CODE is about learning. Over its 60 years, CODE has continually evolved by asking how it can have the biggest impact on educational outcomes and how to best address literacy and learning concerns in developing countries. As a result, CODE has moved beyond just shipping books to Africa.
CODE now works with local authors, illustrators and publishers to create engaging, relevant reading materials and distributes these materials to schools and libraries to ensure that teachers and students have access to high quality reading materials.
Most importantly, CODE has recognized the importance of increasing the number of qualified teachers. With its strong emphasis on teacher training, CODE is uniquely positioned and committed to improving teacher effectiveness and removing one of the biggest barriers standing in the way of children realizing their right to a quality education and realizing their full potential.
CODE’s model of development has evolved over time to reflect international best practices. Today, through our partnership approach, we honour and recognize the tremendous strength and expertise brought by local stakeholders and we are proud to accompany them in their process of development.
What more needs to be done?
To achieve the goal of universal primary and secondary education for all girls and boys by 2030, the United Nations estimates that globally 69 million primary and secondary school teachers will need to be recruited and trained. The problem is particularly acute in Sub-Saharan Africa.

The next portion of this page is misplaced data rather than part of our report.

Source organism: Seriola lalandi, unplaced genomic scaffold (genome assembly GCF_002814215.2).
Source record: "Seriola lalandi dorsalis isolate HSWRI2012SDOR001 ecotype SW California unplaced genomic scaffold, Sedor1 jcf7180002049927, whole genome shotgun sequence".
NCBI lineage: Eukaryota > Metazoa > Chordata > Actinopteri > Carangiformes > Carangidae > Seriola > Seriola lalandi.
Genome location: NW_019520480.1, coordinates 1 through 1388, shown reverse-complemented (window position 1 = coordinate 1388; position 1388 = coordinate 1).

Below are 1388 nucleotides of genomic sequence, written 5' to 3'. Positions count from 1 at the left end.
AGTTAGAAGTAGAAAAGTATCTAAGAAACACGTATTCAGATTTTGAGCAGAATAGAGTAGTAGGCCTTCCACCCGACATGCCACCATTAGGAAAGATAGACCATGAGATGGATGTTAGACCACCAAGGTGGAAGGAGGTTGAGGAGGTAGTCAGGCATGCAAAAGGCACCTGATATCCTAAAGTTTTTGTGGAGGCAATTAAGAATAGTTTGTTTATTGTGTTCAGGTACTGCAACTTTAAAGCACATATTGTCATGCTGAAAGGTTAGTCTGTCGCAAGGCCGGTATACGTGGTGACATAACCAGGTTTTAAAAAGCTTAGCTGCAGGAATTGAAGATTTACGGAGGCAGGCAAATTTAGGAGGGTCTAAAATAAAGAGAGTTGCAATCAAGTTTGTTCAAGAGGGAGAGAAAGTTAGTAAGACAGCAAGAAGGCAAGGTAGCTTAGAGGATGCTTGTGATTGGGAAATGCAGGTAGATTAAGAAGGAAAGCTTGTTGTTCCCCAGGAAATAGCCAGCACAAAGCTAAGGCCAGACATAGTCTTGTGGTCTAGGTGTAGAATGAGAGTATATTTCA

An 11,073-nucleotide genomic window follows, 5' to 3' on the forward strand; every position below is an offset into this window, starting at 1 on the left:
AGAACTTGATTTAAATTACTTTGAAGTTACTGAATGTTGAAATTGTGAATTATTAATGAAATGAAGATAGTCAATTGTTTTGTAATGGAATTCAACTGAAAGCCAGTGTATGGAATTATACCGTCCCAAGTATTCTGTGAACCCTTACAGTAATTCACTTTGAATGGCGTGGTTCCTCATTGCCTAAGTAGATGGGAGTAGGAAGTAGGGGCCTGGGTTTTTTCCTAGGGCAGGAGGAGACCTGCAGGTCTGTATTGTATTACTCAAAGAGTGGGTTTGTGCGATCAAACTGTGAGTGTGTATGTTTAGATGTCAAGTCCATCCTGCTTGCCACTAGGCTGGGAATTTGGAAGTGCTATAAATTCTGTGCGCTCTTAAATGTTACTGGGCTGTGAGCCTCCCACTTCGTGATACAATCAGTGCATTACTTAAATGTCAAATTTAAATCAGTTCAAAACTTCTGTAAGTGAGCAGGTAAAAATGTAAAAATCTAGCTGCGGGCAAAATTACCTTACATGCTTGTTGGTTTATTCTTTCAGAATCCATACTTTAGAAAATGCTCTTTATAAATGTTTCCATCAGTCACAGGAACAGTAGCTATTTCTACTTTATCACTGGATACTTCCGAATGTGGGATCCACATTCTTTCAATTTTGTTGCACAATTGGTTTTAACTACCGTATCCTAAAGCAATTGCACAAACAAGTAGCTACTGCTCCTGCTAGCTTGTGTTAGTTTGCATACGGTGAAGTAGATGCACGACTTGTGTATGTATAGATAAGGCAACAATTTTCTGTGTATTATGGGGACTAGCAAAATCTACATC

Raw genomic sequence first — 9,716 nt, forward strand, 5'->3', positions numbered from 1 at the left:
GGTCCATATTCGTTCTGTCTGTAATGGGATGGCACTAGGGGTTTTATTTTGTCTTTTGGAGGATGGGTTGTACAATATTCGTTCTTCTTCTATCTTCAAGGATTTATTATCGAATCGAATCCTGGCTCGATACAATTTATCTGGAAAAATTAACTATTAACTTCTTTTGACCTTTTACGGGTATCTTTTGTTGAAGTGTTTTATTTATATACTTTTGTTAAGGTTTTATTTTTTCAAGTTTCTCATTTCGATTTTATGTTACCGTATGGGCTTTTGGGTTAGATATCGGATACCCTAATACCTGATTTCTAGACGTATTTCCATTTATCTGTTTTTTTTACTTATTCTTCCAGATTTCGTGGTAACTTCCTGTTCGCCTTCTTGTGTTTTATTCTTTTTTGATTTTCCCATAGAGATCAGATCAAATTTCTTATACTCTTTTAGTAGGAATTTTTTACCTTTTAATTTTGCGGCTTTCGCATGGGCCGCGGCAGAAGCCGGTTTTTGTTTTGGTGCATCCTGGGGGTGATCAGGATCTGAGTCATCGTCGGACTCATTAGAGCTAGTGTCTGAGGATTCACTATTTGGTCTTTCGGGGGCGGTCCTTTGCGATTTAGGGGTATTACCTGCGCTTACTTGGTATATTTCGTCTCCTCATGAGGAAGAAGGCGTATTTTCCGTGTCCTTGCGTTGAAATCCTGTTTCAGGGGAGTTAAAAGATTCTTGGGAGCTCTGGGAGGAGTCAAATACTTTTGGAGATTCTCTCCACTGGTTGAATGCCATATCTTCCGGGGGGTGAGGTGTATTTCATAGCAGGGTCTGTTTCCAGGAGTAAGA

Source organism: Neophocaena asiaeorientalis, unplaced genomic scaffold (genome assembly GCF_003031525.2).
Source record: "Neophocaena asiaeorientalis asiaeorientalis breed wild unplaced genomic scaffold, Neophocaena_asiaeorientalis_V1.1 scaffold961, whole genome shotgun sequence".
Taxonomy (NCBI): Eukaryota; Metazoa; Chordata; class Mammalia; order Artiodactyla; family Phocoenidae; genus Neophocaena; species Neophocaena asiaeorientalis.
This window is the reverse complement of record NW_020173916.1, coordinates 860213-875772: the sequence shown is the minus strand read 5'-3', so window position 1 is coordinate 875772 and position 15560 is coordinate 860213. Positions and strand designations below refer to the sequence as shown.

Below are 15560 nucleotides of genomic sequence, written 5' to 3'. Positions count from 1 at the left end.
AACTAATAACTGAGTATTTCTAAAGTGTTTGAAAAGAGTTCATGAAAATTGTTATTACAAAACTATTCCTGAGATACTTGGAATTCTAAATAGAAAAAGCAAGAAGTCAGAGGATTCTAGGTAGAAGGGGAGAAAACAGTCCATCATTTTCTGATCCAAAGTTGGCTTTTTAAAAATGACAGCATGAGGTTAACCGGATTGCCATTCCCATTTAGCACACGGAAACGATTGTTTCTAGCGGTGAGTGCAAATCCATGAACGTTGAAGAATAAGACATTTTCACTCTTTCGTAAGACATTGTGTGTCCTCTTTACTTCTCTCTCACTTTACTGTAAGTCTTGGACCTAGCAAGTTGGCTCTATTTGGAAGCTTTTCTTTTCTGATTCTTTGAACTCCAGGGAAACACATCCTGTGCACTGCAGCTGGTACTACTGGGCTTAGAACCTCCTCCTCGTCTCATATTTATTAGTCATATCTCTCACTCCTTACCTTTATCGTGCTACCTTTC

The work that is being done to improve educational opportunities for young people needs to continue and to grow. At CODE we are working to redouble our efforts and increase our impact by growing our programs.
By continuing to build great programs and securing the funding to deliver these programs CODE will work to ensure that children in developing countries have better access to education and more opportunities to improve their lives.
How can our readers help?
We are a charity and we rely on donations, big and small, to run our programs and reach children in developing countries. The generosity of Canadians from coast-to-coast-to-coast is what fuels CODE’s mission and we are deeply grateful.
If you believe in the power of great teachers, good books and quality education, please consider joining our inspired group of monthly givers who are on a mission to build a world where every child can read and write, and realize their full potential.
Your readers might be surprised to learn that as little as $5 a month can put books into a child’s hands, or help a teacher gain skills to effectively engage classrooms of young learners and readers.
We invite you to visit www.code.ngo to learn about the many ways that you can get involved – from making an in-kind gift or “donating” social media real-estate to leaving a legacy or supporting as a corporate partner.
CODE is a four-star charity as rated by Charity Intelligence and was named one of Canada’s Top 100 Charities by Money Sense Magazine this year. We believe in accountability and transparency, and are committed to ensuring that every donor dollar can deliver maximum impact.
Do you have any events/promotion coming up?
In celebration of its 60th Anniversary this year, CODE has launched a photography exhibit by renowned Canadian photojournalist, Peter Bregg C.M., slated to tour Canada in the fall of 2019 and winter of 2020.
The Read. Learn. Live. photography exhibit aims to inform and to inspire Canadians of all walks of life, and places CODE’s work within the broader global movement of the United Nations’ Sustainable Development Goals.
Upcoming exhibitions (free of charge) near Toronto include:
Dec. 4 – Dec. 17, 2019 – Hamilton Central Library
Dec. 20, 2019 – Jan. 13, 2020 – London Central Library
Jan. 19, 2020 – Jan. 30, 2020 – Tett Centre in Kingston
Jan. 4, 2020 – Feb. 20, 2020 – Kitchener Central Library
Where can we follow you?
We’re always happy to hear from anyone who takes an interest in CODE’s work. You can reach us toll-free at 1 800-661-2633